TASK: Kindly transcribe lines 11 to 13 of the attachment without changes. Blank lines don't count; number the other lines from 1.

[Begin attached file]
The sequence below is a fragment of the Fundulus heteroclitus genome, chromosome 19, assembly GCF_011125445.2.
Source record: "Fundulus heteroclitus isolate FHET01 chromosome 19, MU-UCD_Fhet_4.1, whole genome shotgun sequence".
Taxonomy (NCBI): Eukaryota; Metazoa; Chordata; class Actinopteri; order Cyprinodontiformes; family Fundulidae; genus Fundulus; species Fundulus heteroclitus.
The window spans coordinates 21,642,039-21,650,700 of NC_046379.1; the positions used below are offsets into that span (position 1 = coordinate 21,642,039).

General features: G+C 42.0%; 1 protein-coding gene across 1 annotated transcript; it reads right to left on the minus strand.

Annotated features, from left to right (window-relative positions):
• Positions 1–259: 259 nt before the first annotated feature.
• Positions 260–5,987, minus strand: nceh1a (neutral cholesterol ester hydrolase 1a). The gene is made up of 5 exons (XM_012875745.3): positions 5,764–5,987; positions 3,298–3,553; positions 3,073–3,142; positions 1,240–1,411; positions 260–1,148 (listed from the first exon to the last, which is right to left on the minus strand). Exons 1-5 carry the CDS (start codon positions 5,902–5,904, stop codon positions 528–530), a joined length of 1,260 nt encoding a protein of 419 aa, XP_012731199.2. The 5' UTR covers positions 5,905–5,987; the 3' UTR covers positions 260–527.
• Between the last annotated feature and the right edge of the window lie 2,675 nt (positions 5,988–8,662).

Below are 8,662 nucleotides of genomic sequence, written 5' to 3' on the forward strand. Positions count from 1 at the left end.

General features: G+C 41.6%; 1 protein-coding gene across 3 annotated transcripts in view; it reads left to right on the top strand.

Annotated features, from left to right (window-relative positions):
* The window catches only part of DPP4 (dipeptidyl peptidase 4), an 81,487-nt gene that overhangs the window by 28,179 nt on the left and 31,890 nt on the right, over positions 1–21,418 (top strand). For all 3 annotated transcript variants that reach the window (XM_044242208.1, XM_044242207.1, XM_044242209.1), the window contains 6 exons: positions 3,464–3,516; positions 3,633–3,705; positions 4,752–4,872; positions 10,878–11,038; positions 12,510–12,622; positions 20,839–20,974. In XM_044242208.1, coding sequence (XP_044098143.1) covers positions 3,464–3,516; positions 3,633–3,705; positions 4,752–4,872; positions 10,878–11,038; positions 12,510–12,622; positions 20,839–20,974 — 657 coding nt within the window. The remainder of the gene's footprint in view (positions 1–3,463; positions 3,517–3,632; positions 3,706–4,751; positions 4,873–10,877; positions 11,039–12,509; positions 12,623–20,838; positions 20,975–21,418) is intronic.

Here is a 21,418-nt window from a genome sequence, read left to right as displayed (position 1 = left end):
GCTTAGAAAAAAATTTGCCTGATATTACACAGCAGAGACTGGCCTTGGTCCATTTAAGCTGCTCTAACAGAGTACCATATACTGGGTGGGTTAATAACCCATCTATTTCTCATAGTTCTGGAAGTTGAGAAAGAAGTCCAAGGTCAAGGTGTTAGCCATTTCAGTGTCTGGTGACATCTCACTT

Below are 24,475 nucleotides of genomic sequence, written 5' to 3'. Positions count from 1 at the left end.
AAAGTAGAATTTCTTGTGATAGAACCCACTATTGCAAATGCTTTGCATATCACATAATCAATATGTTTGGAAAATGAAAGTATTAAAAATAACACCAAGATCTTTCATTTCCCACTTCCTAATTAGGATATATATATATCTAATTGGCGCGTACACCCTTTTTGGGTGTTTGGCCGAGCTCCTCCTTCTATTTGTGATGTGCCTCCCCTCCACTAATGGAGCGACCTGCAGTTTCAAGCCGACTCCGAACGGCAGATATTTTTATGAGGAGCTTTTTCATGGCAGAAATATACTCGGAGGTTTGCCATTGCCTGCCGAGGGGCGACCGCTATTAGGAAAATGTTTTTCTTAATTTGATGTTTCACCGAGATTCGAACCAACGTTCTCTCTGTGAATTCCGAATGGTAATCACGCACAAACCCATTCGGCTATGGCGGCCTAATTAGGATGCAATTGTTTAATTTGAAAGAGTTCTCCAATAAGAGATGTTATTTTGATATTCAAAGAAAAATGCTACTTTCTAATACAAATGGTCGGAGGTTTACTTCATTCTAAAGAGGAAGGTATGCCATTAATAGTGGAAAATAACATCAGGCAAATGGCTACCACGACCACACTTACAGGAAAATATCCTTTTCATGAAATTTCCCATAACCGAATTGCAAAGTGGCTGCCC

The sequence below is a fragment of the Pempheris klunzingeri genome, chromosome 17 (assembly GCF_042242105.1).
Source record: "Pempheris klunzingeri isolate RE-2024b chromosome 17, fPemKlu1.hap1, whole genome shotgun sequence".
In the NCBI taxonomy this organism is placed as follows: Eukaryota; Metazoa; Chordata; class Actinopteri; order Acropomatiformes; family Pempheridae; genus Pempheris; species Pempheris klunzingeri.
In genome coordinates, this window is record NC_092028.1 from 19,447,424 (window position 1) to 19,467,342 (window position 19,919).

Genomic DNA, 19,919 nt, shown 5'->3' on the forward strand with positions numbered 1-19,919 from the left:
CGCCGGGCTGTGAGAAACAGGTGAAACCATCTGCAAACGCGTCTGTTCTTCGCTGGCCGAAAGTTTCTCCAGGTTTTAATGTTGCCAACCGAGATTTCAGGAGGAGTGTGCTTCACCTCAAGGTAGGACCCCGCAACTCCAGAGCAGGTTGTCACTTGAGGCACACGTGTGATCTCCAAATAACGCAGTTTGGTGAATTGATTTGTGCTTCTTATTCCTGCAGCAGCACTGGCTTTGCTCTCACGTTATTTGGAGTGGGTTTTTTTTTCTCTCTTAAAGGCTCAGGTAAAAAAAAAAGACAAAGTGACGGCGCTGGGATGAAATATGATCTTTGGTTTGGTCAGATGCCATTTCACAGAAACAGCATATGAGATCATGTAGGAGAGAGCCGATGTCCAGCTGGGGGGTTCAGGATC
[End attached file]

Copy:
General features: G+C 41.6%; 1 protein-coding gene across 3 annotated transcripts in view; it reads left to right on the top strand.

Annotated features, from left to right (window-relative positions):
* The window catches only part of DPP4 (dipeptidyl peptidase 4), an 81,487-nt gene that overhangs the window by 28,179 nt on the left and 31,890 nt on the right, over positions 1–21,418 (top strand). For all 3 annotated transcript variants that reach the window (XM_044242208.1, XM_044242207.1, XM_044242209.1), the window contains 6 exons: positions 3,464–3,516; positions 3,633–3,705; positions 4,752–4,872; positions 10,878–11,038; positions 12,510–12,622; positions 20,839–20,974. In XM_044242208.1, coding sequence (XP_044098143.1) covers positions 3,464–3,516; positions 3,633–3,705; positions 4,752–4,872; positions 10,878–11,038; positions 12,510–12,622; positions 20,839–20,974 — 657 coding nt within the window. The remainder of the gene's footprint in view (positions 1–3,463; positions 3,517–3,632; positions 3,706–4,751; positions 4,873–10,877; positions 11,039–12,509; positions 12,623–20,838; positions 20,975–21,418) is intronic.